• Decision making meetings – the objective is to make a decision on a pre-defined topic. For instance, picking a new marketing strategy or selecting the new project partner.
  • Structured conversation – participants discuss and make decision in a structured way using different assets, such as SWOT analysis or cost benefited analysis.
  • Conclusive outcomes – at the end of the meeting, a vote is taken or a conversation is held to provide a consensus on the decision. Hence, conclusion can be taken to move forward.
  • Strategic planning meetings – in contrast to decision making meetings, these meetings do not try to solve existing issues but try to guarantee the future of the company.
  • Future forecasting – setting the vision of the company for the next several years. For instance, let’s assume that we will double our revenue or will enter a new market.
  • Allocating resources – understanding what resources would be needed by the company to fulfill strategic goal and how these resources will be allocated.
  • Risk assessment – understanding potential threats and challenges and discussing how risk can be managed or avoided.

Training, status update and retrospective

Training is used to transfer knowledge or learn a new skill. Attributes of the training meeting can be:

  • Dynamics – training should be interactive, engaging and using case studies that would make learning interesting.
  • Facilitation – training should be held either by the coach or expert who would be able to lead participants and answer their questions.
  • Skills transfer – learning of the new skill should be complemented by the activity how this skill can be applied at work, including additional training materials or practical experience.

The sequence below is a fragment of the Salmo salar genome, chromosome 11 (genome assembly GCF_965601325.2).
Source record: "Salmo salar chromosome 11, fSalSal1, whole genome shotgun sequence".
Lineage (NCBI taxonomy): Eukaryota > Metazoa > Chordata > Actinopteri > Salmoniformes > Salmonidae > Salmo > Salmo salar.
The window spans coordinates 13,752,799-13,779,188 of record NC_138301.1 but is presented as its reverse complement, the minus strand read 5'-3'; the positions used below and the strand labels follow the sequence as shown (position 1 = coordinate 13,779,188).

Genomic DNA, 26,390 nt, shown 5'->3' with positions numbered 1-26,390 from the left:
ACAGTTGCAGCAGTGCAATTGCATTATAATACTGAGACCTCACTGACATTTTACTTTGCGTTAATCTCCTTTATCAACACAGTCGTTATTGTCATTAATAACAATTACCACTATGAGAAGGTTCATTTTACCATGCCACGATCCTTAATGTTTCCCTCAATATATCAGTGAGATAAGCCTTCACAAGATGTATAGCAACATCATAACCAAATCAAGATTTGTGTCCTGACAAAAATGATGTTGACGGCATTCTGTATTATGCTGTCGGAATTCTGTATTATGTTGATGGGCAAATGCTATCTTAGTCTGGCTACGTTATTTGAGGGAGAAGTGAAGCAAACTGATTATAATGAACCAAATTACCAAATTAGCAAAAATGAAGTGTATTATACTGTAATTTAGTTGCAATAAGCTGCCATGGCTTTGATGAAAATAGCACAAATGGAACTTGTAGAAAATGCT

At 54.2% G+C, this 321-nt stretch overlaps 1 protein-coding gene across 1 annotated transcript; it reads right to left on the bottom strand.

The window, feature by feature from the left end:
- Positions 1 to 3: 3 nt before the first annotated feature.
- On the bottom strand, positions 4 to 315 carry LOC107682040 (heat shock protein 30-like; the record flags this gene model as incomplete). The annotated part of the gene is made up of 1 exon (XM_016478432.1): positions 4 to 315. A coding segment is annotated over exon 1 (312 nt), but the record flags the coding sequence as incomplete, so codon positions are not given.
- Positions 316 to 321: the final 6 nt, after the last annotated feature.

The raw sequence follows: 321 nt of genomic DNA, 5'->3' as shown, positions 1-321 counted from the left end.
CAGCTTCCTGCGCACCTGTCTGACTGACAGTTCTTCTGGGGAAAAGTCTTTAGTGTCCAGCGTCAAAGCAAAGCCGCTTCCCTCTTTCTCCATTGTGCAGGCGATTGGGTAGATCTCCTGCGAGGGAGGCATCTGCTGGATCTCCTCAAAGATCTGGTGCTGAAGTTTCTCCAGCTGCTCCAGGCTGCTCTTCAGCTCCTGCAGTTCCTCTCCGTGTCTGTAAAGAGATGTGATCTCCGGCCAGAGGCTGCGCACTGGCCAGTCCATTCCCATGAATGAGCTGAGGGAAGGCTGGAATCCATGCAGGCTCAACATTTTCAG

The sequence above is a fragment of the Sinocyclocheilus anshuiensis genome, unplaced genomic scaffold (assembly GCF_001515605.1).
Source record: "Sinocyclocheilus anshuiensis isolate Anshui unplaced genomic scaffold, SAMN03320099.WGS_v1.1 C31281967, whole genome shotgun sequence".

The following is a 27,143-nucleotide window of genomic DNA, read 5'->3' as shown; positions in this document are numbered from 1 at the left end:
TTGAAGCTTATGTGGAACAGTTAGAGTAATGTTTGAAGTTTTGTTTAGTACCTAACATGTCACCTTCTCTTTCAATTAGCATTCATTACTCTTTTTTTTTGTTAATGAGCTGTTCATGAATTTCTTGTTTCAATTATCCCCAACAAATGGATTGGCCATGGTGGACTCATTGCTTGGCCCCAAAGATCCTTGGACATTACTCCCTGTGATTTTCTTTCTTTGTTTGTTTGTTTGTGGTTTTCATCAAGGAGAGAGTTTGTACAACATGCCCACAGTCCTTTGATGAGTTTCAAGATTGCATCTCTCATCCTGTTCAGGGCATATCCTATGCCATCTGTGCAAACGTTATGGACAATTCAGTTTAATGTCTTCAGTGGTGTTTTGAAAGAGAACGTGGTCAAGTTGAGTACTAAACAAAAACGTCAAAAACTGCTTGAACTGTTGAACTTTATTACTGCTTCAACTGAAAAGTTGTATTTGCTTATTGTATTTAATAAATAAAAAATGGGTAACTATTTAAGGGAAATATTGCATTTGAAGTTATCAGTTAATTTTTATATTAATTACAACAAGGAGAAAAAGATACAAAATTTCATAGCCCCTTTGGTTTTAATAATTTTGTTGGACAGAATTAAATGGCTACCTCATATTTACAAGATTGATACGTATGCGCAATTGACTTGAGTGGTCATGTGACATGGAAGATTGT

Status update meetings occur regularly and employees are updating their status on the meeting, including what has been achieved and what needs to be done. Attributes of the training meeting include:

  • Objective Analysis:
    • Process and Outcome: Evaluating the process of project implementation and its outcome without placing blame.
    • Actionable Insights: Lessons learned from the previous steps can be applied to future projects to improve their performance.
    • Continuous Improvement: Implementing the insights in a long-term development plan.

All-Hands Meetings and Team Building

All-Hands Meetings:

  • Inclusive: All the members of the organization are involved, which helps everyone feel part of the bigger picture.
  • Vision- and Value-Based: It emphasizes the vision and values of the company to bring individuals together with the common objectives.
  • Open to Feedback: Everyone should have a chance to voice their thoughts and concerns for a two-way dialogue.

10+ Types of Meetings

Team Building:

  • Engaging: There should be various activities that require teamwork, such as problem-solving challenges or adventures.
  • Skill Development: Focus should be on skills that can be applied to work, such as communication, trust-building, or leadership abilities.
  • Fun: There should be a fun bonding experience with an element of relaxation and enjoyment.